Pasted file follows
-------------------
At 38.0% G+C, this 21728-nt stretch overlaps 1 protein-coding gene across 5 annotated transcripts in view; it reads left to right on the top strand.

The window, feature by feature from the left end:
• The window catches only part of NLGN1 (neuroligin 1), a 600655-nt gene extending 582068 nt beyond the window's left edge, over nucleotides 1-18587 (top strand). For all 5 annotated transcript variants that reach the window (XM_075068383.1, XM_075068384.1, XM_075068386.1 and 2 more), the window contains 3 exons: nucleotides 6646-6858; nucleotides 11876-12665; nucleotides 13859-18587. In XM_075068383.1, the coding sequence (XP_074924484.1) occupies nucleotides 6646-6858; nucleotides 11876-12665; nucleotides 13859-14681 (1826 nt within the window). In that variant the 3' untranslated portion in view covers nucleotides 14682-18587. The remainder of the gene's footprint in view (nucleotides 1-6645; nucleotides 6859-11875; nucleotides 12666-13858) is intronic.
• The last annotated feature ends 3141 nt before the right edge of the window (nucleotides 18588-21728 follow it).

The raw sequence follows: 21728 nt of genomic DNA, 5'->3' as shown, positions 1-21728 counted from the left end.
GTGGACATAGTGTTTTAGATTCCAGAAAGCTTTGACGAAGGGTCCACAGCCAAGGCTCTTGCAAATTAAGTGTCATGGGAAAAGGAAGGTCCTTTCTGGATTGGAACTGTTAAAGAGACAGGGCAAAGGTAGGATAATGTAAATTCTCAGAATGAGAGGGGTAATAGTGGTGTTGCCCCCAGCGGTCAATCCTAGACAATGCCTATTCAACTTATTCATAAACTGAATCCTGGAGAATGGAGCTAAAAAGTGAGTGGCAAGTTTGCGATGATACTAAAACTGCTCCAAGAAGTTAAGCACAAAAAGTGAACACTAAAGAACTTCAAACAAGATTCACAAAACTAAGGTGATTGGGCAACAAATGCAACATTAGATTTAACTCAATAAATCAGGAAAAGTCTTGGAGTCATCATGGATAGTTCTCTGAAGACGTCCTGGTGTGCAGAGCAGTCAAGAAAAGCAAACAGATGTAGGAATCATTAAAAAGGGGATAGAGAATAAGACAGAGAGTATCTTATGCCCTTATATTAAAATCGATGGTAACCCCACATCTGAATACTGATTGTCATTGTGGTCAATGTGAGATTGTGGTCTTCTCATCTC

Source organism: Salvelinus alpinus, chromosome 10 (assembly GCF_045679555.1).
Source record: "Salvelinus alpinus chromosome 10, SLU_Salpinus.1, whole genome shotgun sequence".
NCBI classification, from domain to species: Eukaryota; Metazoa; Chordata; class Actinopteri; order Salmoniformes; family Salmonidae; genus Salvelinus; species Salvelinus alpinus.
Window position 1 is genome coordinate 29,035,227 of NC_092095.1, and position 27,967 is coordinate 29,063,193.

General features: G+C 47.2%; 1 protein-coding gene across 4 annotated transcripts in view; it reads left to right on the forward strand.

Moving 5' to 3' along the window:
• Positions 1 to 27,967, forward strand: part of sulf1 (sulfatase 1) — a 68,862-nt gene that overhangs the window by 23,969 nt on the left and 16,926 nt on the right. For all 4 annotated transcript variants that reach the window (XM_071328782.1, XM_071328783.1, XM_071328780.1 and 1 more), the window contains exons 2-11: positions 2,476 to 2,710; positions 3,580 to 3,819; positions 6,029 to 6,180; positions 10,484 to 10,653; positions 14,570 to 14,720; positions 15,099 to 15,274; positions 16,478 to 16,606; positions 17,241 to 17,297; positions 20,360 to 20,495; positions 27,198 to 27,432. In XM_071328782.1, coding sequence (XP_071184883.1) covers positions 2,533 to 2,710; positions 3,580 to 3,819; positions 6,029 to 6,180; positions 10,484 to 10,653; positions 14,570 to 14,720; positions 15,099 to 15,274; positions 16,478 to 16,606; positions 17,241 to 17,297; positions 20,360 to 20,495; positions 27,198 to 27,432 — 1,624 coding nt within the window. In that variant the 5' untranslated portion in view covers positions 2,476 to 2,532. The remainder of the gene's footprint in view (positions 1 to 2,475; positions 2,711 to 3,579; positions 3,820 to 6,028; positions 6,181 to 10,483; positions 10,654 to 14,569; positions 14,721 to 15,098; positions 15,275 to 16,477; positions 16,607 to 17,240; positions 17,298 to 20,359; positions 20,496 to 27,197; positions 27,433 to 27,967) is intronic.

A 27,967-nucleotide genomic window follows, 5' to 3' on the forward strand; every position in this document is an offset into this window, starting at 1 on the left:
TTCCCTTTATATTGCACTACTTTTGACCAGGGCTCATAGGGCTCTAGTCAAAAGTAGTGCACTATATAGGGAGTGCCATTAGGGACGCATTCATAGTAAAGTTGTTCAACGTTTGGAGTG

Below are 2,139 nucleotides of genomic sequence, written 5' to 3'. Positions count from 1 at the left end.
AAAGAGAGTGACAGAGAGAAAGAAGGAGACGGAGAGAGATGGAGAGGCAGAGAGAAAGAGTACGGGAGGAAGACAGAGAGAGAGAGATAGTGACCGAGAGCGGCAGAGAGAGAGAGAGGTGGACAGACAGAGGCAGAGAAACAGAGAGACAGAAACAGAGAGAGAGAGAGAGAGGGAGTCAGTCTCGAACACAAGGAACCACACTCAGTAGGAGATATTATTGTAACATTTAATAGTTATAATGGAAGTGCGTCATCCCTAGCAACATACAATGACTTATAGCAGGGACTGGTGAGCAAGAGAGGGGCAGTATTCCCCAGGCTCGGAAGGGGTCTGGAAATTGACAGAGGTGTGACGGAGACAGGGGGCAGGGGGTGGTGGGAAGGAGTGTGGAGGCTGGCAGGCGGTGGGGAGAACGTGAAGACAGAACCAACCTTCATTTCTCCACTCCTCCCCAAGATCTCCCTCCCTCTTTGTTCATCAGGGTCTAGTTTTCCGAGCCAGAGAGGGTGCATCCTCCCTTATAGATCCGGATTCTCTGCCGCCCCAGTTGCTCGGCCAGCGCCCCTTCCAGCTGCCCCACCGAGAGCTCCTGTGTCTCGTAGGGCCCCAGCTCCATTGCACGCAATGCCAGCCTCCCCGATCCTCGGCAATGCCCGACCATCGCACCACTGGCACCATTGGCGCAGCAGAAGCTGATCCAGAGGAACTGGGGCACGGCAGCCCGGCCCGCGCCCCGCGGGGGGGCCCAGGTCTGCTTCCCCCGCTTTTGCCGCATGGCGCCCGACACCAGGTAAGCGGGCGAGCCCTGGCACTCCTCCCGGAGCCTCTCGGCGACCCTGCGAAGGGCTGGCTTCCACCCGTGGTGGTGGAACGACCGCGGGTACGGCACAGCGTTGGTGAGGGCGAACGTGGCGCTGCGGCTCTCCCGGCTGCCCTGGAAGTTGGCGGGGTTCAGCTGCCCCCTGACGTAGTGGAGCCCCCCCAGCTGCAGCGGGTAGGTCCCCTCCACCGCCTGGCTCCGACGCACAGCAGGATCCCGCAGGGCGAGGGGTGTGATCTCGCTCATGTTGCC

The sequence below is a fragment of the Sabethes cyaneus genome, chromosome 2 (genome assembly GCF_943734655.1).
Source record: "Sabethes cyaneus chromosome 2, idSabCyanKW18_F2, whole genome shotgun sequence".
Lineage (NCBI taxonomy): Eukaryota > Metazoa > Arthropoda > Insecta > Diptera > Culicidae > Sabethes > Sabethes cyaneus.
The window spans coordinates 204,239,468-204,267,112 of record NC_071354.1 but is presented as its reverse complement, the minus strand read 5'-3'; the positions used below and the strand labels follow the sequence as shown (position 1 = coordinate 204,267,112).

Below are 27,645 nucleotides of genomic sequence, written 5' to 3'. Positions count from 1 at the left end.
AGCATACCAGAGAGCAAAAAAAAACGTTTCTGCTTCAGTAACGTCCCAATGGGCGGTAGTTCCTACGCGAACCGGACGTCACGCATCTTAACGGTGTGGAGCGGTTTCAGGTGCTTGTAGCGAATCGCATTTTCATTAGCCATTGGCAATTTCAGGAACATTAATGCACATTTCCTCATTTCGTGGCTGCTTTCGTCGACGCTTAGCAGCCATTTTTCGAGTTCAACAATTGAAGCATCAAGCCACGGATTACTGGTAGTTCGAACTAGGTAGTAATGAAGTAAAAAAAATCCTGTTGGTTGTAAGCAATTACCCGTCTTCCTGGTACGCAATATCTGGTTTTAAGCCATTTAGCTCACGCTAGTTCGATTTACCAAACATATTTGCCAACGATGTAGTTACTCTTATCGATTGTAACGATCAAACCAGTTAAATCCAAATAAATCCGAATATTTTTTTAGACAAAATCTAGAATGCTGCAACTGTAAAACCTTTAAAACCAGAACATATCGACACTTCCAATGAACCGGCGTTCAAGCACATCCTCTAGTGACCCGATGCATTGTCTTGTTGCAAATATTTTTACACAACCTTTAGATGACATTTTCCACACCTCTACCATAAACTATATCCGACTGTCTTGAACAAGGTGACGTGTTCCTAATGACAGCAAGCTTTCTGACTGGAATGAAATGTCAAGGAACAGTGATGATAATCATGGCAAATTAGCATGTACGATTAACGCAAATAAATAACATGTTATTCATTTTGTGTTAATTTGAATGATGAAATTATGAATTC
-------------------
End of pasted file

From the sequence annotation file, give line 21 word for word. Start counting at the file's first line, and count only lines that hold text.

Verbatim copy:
The window spans coordinates 204,239,468-204,267,112 of record NC_071354.1 but is presented as its reverse complement, the minus strand read 5'-3'; the positions used below and the strand labels follow the sequence as shown (position 1 = coordinate 204,267,112).